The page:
This is a strong, visionary energy plan that addresses the pressing issue of the day and shows us the way to the future. And it squarely rebuts the GOP talking point that making efforts to reform the energy sector and address climate change will destroy our economy. In fact, with the right investments in the alternative energy sector, we can create new jobs and grow the economy by leaps and bounds.
Energy is a winning issue for progressives because people already understand that this is a problem which will require large-scale government intervention. There are some issues where the GOP will be able to persuade people to just step back and let the free market sort it out. That approach is not going to work with the energy problem, and as long as we're proposing positive, proactive solutions, the GOP is going to be left unable to make a competing set of proposals unless they're prepared to propose major government intervention of their own.
Not everything Obama has proposed on energy will be noncontroversial among progressives. Attention has already been focused on his decision to remain open to a limited increase in offshore drilling and his proposal to tap the Strategic Petroleum Reserve for short-term relief. And nuclear power and "clean coal," of course, have long been subjects of debate among progressives.
But I would urge everyone to keep their eyes on the big picture. If Obama's plan is 90% good and 10% bad, from your perspective, it is counterproductive to spend all your time trying to fix the bad 10% when you could be focusing on publicizing a plan that is 90% good and electing the candidate who will make it happen. And from a political standpoint, some of the concessions - like supporting a limited role for nuclear power - help to keep wedge issues off the table and deprive the GOP of their standard arguments that distract voters from the real issues.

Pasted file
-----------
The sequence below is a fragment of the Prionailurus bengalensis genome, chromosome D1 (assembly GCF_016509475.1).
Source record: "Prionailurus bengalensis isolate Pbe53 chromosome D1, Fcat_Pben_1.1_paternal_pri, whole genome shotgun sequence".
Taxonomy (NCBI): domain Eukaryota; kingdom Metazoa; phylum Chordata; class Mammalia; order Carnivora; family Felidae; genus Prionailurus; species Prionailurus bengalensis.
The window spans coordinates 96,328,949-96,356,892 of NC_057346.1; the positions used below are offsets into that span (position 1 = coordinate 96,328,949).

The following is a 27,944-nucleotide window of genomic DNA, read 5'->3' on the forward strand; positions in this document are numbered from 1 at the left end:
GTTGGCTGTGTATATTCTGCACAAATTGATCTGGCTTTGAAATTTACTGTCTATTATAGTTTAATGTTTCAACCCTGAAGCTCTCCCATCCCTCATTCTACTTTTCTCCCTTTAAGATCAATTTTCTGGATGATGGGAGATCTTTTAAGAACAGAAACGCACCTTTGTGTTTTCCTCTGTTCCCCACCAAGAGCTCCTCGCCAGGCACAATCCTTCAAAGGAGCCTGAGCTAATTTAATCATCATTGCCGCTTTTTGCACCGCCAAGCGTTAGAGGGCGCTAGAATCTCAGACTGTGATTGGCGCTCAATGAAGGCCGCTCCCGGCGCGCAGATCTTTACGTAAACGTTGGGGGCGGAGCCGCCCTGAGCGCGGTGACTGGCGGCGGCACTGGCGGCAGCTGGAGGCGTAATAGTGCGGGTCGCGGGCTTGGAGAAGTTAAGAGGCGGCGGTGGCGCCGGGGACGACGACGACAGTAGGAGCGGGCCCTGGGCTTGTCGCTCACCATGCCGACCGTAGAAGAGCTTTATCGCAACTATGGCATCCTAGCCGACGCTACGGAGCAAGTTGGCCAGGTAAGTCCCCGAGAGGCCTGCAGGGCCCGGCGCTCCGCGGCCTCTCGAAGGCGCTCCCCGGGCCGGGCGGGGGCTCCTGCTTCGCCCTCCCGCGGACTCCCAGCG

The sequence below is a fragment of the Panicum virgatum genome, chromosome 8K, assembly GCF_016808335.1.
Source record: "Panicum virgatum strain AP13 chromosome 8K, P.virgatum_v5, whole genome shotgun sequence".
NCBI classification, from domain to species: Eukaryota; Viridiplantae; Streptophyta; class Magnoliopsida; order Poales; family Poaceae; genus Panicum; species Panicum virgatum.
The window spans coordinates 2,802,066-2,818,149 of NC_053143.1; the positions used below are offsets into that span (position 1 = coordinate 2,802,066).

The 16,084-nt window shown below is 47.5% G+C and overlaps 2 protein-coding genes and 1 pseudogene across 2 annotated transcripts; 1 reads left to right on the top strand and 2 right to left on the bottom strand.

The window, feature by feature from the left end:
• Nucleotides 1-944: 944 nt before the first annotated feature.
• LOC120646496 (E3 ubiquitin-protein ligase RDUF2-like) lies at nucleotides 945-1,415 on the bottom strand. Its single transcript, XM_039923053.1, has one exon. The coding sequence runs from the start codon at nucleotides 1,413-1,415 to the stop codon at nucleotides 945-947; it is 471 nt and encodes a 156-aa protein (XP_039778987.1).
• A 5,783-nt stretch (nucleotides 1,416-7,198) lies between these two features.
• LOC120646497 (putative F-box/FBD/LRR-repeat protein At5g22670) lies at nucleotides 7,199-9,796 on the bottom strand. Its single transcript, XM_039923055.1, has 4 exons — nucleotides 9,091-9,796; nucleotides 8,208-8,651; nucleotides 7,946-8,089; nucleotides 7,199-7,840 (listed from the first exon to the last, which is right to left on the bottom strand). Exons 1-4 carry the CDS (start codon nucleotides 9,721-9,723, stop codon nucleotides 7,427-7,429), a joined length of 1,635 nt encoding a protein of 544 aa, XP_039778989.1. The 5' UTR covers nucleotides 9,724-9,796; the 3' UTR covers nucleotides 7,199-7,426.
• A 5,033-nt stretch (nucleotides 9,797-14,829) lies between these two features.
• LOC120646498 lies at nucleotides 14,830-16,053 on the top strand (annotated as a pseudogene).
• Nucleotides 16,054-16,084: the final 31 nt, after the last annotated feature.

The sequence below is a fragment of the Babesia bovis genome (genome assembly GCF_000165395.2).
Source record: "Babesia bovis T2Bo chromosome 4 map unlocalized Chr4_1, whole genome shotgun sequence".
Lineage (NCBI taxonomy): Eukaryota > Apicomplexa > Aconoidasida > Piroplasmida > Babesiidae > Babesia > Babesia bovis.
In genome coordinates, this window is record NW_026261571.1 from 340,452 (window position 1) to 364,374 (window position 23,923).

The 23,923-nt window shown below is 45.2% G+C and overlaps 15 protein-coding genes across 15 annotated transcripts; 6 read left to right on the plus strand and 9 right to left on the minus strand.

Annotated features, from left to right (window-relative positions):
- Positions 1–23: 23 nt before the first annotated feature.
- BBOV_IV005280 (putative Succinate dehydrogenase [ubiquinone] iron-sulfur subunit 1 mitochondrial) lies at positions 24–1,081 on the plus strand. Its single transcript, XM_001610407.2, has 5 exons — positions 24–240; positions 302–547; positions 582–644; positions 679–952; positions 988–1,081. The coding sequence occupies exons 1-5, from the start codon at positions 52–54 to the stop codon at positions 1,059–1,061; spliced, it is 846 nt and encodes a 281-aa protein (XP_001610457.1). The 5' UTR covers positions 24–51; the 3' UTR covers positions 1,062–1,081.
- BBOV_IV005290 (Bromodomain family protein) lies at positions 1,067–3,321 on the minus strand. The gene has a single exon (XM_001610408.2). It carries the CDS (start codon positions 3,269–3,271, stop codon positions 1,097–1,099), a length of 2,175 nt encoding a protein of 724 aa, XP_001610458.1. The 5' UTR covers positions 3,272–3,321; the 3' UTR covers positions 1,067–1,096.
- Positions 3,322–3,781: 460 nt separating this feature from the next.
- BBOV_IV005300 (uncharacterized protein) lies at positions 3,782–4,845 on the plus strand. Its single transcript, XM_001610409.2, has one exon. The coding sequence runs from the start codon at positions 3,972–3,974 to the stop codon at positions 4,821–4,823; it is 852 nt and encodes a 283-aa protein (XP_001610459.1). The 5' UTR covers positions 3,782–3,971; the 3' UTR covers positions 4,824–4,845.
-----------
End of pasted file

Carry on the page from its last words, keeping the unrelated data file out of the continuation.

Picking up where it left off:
What Needs To Be Done
Barack Obama is fortunate to have a grassroots army that is ready and willing to get the word out. But there are two things that need to be done at the campaign level to make it possible, and here's hoping they will be done.
The first thing is to make the plan accessible. I don't mean go-to-his-website accessible, I mean that it needs to be reduced to a SOUNDBITE or ONE-SENTENCE SUMMARY that, through repetition, will become shorthand for "Barack Obama's awesome energy plan."
When some guy at the office says, "I hear Obama thinks we can fix the energy problem by inflating our tires," you should be able to say, "Actually, he proposes that we _______." When Democrats in local races want to show voters that they have real solutions to gas prices and the energy problem, they should be able to say "I support Barack Obama's plan to _______." Maybe the message gurus will come up with something like "invest in the alternative energy sector and create millions of new jobs" or perhaps they'll come up with something considerably wittier. That one's not on me. But we can't all go door-to-door passing out copies of Obama's full speech, so they need to distill the essence of this message into a soundbite pronto.
The second thing the campaign has to do is keep talking about this. In stump speeches, interviews, everywhere until there is not a shadow of a doubt that Barack Obama has a comprehensive, serious plan to address the energy crisis. This is not the typical election where you give a "big speech on energy," and then the next week you've moved on to giving a big speech on education or foreign policy or whatever. Energy is clearly the #1 issue on people's minds for this election and it cannot be left by the wayside as "last week's issue." People want to hear real solutions and this plan provides them.
No one should underestimate the potential for millions of voters to show up on election day because they trust Barack Obama to solve the energy crisis. I think the planet would kinda like that outcome, too.